Replacement of Long Lasting Insecticide Treated Nets in Malarious Kebeles of Gida Ayana District, East Wollega Zone, Ethiopia
The main objective of the study was to determine the sustainability of owning and utilization of long lasting insecticide treated nets in malarious kebeles of Gida Ayana District. A community-based cross-sectional study design was used to investigate the replacement and utilization of long lasting insecticide treated nets (LLINs) in four malarious kebeles of Gida Ayana District. The study was conducted in June, 2013 on randomly sampled 420 households. Data were collected using structured, pretested, interviewer-administered questionnaire and presences of LLINs in sleeping areas were checked. Data analysis was performed using SPSS 20.0 for windows software. Logistic regression analysis was used for determining LLINS ownership and socio-demographic characteristics. P values of less or equal to 0.05 were considered significant. Of the 420 households included in the study, 69.3% possessed one or more LLINs which are owned primary (for the first time) or replaced (substituting the old bed nets after three years of use). There was no significant association between socio-demographic characteristics of respondents and LLINs owing (P >0.05). Attrition rate of households in LLINs owing was 101(24 %). Of the 291 households which possessed one or more insecticides, 60.8% have replaced the LLINs after three years of use. 57.8% of respondents knew as LLINs need replacement after 3 years of use. 81.3 and 19.7 % of respondent prefer free supply and cost subsidize supply of LLINs for sustainable owing respectively. Of 114 households who have possessed LLINs primarily, 70.2 % have used the LLINs for more than 3 years. Utilization rate of LLINs available in the households the night prior to the study was 64.9 % and in 69.75 % of households LLINs were hanged in sleeping areas. Proportion of pregnant women and under five children slept under LLINs the night preceding the study was 43.1 and 48.4 % respectively. Old, worn out LLINs have been replaced after three years of use to sustain malaria control in the study area. Utilization of LLINs among malaria risk group was low. Every household in malarious kebeles should be included during substituting LLINs. Regular monitoring of household is required from health extension workers to scale-up and sustain utilization of LLINs in malaria control.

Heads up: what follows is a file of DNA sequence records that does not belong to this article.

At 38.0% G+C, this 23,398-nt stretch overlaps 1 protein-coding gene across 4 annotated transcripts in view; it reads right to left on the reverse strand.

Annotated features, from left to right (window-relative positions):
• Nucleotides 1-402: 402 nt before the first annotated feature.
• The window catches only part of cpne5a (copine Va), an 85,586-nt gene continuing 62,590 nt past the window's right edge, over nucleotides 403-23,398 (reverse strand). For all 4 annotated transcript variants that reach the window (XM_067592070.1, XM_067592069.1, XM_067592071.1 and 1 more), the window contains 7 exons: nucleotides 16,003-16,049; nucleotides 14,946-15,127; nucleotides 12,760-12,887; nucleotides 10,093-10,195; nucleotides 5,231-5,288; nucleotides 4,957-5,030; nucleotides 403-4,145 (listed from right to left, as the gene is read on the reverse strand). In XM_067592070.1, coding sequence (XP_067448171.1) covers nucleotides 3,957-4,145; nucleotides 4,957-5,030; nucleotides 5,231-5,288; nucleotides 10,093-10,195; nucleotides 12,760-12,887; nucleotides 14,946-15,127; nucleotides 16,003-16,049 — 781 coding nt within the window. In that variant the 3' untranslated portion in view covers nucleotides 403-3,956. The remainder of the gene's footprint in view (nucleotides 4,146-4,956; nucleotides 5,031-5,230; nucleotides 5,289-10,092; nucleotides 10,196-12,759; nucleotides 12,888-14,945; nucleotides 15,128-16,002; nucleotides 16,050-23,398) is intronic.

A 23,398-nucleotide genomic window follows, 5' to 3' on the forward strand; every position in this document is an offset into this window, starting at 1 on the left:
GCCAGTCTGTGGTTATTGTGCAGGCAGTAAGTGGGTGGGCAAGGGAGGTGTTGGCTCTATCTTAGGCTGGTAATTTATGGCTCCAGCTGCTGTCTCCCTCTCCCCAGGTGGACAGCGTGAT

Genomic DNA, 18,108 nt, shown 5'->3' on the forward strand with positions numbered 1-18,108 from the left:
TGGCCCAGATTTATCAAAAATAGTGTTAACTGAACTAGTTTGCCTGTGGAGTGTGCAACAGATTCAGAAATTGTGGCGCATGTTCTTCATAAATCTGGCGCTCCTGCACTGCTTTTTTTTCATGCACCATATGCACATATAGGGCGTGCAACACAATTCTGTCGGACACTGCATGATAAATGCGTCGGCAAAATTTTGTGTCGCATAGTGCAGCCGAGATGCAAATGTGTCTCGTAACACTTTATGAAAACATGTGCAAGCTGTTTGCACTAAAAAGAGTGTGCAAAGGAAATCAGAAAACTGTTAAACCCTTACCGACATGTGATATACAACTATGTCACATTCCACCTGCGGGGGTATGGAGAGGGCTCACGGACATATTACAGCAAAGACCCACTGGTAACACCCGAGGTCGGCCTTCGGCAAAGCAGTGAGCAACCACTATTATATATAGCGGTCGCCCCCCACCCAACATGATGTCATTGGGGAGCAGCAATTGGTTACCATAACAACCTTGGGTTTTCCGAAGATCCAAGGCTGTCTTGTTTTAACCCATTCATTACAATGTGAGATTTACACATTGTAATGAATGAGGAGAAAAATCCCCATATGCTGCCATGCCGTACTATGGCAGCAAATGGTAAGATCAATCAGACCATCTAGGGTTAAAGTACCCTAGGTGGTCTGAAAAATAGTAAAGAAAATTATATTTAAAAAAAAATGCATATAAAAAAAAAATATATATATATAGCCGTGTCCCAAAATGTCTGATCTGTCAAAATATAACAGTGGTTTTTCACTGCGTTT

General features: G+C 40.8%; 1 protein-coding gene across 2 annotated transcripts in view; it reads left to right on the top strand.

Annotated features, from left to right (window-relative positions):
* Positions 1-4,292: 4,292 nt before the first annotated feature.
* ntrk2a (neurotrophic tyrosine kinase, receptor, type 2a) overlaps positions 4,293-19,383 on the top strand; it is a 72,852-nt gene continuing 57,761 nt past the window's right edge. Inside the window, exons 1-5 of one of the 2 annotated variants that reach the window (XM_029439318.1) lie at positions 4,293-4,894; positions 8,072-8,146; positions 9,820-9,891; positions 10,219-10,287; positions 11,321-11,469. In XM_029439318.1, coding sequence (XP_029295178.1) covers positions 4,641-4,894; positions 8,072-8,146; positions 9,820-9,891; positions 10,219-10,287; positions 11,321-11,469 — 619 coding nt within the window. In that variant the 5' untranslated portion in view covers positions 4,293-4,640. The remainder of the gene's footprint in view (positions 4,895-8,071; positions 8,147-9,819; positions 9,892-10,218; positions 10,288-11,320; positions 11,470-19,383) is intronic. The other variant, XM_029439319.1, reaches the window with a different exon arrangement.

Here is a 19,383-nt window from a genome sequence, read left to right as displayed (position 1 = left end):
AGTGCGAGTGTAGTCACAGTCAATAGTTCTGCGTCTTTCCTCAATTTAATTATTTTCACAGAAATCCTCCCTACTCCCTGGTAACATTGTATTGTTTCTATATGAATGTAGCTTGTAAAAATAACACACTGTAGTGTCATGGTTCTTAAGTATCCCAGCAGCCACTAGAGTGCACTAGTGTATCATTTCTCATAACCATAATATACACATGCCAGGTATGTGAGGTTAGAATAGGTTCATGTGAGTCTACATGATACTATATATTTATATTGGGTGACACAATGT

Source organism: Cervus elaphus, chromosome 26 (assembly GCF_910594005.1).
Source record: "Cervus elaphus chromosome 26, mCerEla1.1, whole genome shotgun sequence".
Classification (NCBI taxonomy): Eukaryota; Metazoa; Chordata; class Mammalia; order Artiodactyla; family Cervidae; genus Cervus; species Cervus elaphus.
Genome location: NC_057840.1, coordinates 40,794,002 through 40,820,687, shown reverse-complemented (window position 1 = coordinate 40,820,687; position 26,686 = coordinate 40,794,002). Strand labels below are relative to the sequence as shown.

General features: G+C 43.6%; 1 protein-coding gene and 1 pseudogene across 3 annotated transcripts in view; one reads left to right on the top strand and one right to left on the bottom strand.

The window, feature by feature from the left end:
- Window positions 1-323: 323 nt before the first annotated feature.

Keywords: Long Lasting Insecticide; Treated Nets; Replacement; Utilization; Malaria control